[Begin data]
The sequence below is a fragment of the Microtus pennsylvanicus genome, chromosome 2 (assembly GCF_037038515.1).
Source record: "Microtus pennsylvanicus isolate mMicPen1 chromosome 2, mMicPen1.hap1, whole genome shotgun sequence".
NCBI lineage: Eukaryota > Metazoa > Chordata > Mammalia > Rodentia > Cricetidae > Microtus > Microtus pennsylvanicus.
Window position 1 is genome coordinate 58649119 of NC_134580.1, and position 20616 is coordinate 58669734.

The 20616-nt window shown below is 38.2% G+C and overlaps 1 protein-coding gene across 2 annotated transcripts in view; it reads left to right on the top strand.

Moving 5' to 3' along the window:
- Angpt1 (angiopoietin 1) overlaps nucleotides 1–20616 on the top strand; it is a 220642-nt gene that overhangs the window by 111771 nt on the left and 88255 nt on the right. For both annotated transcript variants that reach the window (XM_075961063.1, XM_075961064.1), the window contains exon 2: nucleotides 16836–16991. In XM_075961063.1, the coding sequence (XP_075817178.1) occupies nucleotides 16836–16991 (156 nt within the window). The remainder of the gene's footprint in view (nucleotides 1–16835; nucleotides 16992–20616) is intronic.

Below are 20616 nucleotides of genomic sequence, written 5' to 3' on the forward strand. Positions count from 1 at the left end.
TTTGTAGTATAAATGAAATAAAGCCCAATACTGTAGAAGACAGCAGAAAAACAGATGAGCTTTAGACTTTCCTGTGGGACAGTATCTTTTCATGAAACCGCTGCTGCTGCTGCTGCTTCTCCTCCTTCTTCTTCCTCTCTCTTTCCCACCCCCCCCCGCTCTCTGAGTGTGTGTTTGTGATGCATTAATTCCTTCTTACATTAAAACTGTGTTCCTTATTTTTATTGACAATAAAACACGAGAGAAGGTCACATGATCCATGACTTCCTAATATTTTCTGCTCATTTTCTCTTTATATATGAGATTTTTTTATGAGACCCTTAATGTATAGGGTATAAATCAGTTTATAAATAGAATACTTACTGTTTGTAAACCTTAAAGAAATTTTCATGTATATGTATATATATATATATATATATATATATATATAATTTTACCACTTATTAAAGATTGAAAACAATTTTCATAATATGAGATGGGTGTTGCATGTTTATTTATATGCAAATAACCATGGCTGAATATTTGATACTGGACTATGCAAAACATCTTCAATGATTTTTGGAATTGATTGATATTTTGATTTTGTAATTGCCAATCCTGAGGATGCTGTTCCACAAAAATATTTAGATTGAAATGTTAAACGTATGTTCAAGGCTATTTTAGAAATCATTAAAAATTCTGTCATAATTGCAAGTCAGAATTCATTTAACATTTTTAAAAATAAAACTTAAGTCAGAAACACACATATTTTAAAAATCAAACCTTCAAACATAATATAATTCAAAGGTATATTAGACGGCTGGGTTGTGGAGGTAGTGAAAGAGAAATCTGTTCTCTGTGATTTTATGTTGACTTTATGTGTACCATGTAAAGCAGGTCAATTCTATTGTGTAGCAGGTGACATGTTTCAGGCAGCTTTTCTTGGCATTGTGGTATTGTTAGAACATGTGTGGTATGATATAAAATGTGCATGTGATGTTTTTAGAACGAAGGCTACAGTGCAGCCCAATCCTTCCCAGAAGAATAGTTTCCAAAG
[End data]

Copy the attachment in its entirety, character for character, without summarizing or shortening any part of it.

The sequence below is a fragment of the Microtus pennsylvanicus genome, chromosome 2 (assembly GCF_037038515.1).
Source record: "Microtus pennsylvanicus isolate mMicPen1 chromosome 2, mMicPen1.hap1, whole genome shotgun sequence".
NCBI lineage: Eukaryota > Metazoa > Chordata > Mammalia > Rodentia > Cricetidae > Microtus > Microtus pennsylvanicus.
Window position 1 is genome coordinate 58649119 of NC_134580.1, and position 20616 is coordinate 58669734.

The 20616-nt window shown below is 38.2% G+C and overlaps 1 protein-coding gene across 2 annotated transcripts in view; it reads left to right on the top strand.

Moving 5' to 3' along the window:
- Angpt1 (angiopoietin 1) overlaps nucleotides 1–20616 on the top strand; it is a 220642-nt gene that overhangs the window by 111771 nt on the left and 88255 nt on the right. For both annotated transcript variants that reach the window (XM_075961063.1, XM_075961064.1), the window contains exon 2: nucleotides 16836–16991. In XM_075961063.1, the coding sequence (XP_075817178.1) occupies nucleotides 16836–16991 (156 nt within the window). The remainder of the gene's footprint in view (nucleotides 1–16835; nucleotides 16992–20616) is intronic.

Below are 20616 nucleotides of genomic sequence, written 5' to 3' on the forward strand. Positions count from 1 at the left end.
TTTGTAGTATAAATGAAATAAAGCCCAATACTGTAGAAGACAGCAGAAAAACAGATGAGCTTTAGACTTTCCTGTGGGACAGTATCTTTTCATGAAACCGCTGCTGCTGCTGCTGCTTCTCCTCCTTCTTCTTCCTCTCTCTTTCCCACCCCCCCCCGCTCTCTGAGTGTGTGTTTGTGATGCATTAATTCCTTCTTACATTAAAACTGTGTTCCTTATTTTTATTGACAATAAAACACGAGAGAAGGTCACATGATCCATGACTTCCTAATATTTTCTGCTCATTTTCTCTTTATATATGAGATTTTTTTATGAGACCCTTAATGTATAGGGTATAAATCAGTTTATAAATAGAATACTTACTGTTTGTAAACCTTAAAGAAATTTTCATGTATATGTATATATATATATATATATATATATATATATAATTTTACCACTTATTAAAGATTGAAAACAATTTTCATAATATGAGATGGGTGTTGCATGTTTATTTATATGCAAATAACCATGGCTGAATATTTGATACTGGACTATGCAAAACATCTTCAATGATTTTTGGAATTGATTGATATTTTGATTTTGTAATTGCCAATCCTGAGGATGCTGTTCCACAAAAATATTTAGATTGAAATGTTAAACGTATGTTCAAGGCTATTTTAGAAATCATTAAAAATTCTGTCATAATTGCAAGTCAGAATTCATTTAACATTTTTAAAAATAAAACTTAAGTCAGAAACACACATATTTTAAAAATCAAACCTTCAAACATAATATAATTCAAAGGTATATTAGACGGCTGGGTTGTGGAGGTAGTGAAAGAGAAATCTGTTCTCTGTGATTTTATGTTGACTTTATGTGTACCATGTAAAGCAGGTCAATTCTATTGTGTAGCAGGTGACATGTTTCAGGCAGCTTTTCTTGGCATTGTGGTATTGTTAGAACATGTGTGGTATGATATAAAATGTGCATGTGATGTTTTTAGAACGAAGGCTACAGTGCAGCCCAATCCTTCCCAGAAGAATAGTTTCCAAAG